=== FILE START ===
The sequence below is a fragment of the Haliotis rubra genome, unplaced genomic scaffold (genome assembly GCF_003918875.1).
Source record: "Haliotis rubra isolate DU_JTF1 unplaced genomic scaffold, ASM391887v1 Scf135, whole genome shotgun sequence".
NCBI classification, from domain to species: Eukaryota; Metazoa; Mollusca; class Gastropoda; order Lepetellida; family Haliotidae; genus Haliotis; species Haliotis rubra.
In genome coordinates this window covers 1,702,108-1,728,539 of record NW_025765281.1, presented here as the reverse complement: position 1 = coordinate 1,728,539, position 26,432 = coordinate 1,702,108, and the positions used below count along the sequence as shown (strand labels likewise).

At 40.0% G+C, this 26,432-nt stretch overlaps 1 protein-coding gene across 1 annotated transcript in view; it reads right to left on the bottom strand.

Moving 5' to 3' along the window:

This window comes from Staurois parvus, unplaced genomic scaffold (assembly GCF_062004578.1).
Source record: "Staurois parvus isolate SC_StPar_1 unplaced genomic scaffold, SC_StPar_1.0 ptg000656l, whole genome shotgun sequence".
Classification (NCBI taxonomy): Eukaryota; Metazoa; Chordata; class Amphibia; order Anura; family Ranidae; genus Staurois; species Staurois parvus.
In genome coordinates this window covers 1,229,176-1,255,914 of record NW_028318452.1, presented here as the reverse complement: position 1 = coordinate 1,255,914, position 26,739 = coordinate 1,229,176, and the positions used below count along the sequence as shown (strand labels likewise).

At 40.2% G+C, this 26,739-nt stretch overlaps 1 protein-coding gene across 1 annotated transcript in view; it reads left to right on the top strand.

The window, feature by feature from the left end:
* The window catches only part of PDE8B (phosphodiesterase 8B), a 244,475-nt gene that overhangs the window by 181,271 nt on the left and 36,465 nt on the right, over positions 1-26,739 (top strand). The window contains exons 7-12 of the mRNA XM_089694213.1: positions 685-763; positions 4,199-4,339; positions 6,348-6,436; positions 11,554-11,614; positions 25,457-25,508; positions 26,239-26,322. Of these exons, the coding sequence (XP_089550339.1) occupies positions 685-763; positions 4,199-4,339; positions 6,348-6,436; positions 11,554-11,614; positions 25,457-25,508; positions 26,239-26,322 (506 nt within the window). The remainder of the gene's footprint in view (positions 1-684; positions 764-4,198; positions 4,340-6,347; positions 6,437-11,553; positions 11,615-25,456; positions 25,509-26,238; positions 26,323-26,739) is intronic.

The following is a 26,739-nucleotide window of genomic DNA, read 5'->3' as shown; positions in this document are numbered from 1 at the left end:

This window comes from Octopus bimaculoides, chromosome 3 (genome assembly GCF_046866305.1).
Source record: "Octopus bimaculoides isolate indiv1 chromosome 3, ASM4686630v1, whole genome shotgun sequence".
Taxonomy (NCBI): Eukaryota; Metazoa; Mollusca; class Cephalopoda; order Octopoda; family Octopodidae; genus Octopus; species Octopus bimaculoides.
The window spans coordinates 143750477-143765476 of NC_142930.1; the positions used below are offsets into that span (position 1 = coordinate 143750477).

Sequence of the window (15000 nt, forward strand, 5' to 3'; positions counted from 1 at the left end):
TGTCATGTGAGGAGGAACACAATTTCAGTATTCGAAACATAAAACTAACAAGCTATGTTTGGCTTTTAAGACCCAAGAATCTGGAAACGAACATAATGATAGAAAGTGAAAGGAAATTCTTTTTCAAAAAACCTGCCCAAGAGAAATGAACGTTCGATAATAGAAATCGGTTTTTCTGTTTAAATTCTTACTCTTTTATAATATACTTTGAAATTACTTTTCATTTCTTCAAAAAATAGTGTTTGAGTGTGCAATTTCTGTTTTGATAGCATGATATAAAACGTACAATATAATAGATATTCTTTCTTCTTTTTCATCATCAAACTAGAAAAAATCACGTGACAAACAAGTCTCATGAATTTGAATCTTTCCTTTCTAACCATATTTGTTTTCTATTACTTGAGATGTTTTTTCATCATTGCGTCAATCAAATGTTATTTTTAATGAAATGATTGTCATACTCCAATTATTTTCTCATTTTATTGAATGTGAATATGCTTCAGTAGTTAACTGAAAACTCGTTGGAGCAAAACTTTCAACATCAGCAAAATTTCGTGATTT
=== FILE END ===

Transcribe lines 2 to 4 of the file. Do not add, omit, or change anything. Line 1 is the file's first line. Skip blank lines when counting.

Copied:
Source record: "Haliotis rubra isolate DU_JTF1 unplaced genomic scaffold, ASM391887v1 Scf135, whole genome shotgun sequence".
NCBI classification, from domain to species: Eukaryota; Metazoa; Mollusca; class Gastropoda; order Lepetellida; family Haliotidae; genus Haliotis; species Haliotis rubra.
In genome coordinates this window covers 1,702,108-1,728,539 of record NW_025765281.1, presented here as the reverse complement: position 1 = coordinate 1,728,539, position 26,432 = coordinate 1,702,108, and the positions used below count along the sequence as shown (strand labels likewise).